By Denise Gray-Felder, APR
(excerpt from keynote speech at Celebrate & Elevate 2018)
…Truly authentic women leaders are ahead of their time as well as visible targets. For many institutions do not want people who put value before profit; right before expedient; who challenge in order to educate.
An authentic leader continually exposes you to new ways of thinking – takes the road less travelled – asks “what if?” – when most would prefer to be safe just doing it the old way.
The truly authentic leader challenges you to think beyond and perform above where you are – and do far more (than you think you can do) …
An authentic leader directs you to follow the horizon when you have not even seen the sun for days.
She defines success differently.
Authentic leaders are honest, unselfish and driven FIRST by values not by ambition. They leverage their life stories in the workplace – and in every other aspect of being. They win not because they are always right, but because they are most often REAL.
Let me share some other attributes of authentic leaders:
- Forward-thinking and hopeful; a visionary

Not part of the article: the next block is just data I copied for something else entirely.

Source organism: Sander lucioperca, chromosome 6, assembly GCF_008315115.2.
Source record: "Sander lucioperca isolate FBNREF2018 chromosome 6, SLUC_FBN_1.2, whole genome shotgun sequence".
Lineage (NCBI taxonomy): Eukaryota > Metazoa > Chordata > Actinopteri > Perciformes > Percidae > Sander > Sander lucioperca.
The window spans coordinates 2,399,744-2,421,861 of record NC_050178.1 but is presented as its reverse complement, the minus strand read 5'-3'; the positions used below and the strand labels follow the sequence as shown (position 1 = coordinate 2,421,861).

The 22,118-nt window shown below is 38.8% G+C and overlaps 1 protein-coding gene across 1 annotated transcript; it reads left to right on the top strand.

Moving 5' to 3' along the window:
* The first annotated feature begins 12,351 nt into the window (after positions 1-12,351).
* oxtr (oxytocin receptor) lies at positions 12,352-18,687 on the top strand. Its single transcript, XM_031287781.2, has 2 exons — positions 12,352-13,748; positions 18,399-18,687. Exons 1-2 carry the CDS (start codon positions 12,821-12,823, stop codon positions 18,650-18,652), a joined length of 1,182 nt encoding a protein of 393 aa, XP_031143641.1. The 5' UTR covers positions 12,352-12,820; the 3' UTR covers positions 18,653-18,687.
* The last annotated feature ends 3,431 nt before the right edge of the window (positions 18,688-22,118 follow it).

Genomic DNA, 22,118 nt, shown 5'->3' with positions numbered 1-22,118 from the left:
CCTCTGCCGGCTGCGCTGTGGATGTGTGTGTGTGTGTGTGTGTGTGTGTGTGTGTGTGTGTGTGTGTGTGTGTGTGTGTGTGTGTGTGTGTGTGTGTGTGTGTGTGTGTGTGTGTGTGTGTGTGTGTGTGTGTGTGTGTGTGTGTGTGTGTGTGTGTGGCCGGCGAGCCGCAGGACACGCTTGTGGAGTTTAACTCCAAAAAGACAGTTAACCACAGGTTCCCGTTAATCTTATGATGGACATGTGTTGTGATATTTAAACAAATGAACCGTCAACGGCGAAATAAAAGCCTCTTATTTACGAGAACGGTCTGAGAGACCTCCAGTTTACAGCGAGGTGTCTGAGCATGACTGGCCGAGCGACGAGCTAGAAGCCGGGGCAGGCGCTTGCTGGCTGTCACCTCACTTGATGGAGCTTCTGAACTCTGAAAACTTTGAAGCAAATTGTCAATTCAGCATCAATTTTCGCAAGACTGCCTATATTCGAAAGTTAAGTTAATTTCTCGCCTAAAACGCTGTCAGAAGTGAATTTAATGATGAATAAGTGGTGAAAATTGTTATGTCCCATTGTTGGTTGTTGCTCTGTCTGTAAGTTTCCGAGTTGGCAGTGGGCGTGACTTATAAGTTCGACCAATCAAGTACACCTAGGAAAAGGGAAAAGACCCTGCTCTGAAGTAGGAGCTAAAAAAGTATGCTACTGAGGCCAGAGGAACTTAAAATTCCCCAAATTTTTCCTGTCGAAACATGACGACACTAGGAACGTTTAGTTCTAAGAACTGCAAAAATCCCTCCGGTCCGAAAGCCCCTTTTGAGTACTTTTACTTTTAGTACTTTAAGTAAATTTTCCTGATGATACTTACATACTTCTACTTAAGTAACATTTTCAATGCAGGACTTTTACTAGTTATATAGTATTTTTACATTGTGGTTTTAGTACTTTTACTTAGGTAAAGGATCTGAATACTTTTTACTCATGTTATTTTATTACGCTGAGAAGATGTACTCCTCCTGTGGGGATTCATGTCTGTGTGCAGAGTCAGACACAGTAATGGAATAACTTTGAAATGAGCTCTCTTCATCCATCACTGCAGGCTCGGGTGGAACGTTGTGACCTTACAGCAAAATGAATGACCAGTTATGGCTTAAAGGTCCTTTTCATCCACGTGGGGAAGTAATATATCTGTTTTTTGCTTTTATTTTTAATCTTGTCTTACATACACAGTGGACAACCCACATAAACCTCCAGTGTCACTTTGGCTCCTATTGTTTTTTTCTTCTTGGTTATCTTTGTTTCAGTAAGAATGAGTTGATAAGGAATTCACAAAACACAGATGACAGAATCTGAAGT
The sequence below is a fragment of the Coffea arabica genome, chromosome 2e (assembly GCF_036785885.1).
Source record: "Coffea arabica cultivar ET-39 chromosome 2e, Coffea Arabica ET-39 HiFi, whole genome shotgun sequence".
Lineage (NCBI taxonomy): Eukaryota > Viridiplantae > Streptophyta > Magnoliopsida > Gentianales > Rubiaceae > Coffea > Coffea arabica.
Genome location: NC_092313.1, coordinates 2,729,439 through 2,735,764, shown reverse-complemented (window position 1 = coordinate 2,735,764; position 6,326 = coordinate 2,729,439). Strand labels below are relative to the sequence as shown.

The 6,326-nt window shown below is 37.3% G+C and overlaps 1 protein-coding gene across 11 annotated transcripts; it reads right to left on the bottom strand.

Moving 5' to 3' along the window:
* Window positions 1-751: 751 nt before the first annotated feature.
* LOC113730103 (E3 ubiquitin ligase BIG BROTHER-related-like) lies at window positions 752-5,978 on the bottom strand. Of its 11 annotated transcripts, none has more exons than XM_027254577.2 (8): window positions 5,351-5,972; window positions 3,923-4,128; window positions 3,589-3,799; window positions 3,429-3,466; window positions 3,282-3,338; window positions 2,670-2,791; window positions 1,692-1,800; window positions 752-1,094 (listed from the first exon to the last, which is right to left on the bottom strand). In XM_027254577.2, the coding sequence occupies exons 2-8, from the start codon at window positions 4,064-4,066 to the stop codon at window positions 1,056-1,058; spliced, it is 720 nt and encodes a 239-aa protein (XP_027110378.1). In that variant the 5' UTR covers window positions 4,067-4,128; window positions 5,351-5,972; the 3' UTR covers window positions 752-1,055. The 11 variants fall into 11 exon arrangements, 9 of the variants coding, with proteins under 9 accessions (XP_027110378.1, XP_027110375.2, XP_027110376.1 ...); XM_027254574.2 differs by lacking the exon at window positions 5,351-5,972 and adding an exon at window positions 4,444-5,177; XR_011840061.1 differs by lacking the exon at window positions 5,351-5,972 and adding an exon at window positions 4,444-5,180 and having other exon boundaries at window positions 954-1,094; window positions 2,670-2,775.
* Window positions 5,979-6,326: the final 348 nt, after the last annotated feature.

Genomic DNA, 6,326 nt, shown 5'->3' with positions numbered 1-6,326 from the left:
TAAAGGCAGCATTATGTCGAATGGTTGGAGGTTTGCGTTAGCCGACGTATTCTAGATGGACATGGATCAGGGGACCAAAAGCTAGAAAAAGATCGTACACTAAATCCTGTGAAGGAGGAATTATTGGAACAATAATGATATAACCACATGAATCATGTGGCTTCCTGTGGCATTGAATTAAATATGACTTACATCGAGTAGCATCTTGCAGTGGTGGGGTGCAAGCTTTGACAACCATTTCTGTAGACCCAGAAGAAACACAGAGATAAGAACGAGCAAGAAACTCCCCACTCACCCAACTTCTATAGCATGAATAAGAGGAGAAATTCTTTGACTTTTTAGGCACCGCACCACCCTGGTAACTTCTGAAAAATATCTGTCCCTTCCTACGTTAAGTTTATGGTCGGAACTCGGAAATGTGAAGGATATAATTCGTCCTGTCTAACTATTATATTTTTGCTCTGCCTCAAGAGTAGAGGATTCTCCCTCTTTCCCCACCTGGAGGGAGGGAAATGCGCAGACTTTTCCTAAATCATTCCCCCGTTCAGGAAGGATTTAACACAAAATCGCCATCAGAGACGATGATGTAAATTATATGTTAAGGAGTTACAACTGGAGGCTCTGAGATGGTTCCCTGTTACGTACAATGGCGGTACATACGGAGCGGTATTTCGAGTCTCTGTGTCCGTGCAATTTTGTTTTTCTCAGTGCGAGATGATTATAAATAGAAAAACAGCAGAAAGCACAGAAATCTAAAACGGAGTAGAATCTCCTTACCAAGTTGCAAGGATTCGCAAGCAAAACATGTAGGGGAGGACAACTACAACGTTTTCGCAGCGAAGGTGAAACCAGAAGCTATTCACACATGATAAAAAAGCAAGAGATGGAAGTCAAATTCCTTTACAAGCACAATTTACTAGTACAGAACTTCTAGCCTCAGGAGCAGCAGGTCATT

- Impatient – not satisfied with the status quo
- Compassionate and passionate
- Honest and a direct relationship builder
- Self-aware and genuine
- Brings her or his real self to the workplace
- Truthful – promotes openness and self-reflection
- Understands and embraces her own life stories, and of others on the team.
I am personally frustrated too often when trying to keep my authentic self alive, or witnessing others trying to keep theirs, in some institutions. I admire, greatly, women who manage to hold on to authenticity when it is easier to give in.
For each of you, I will you the courage to live the life – work and personal – that you define, based on the terms you set. Authentic leadership is needed in every aspect of our lives, our state, our country – and our world.
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To read an expanded version of her Headliner speech at Celebrate & Elevate 2018, click here. Denise shares her journey to authentic leadership – from her upbringing on Detroit’s west side and formative years at U-M, to the political and social turmoil that defined the times then and now.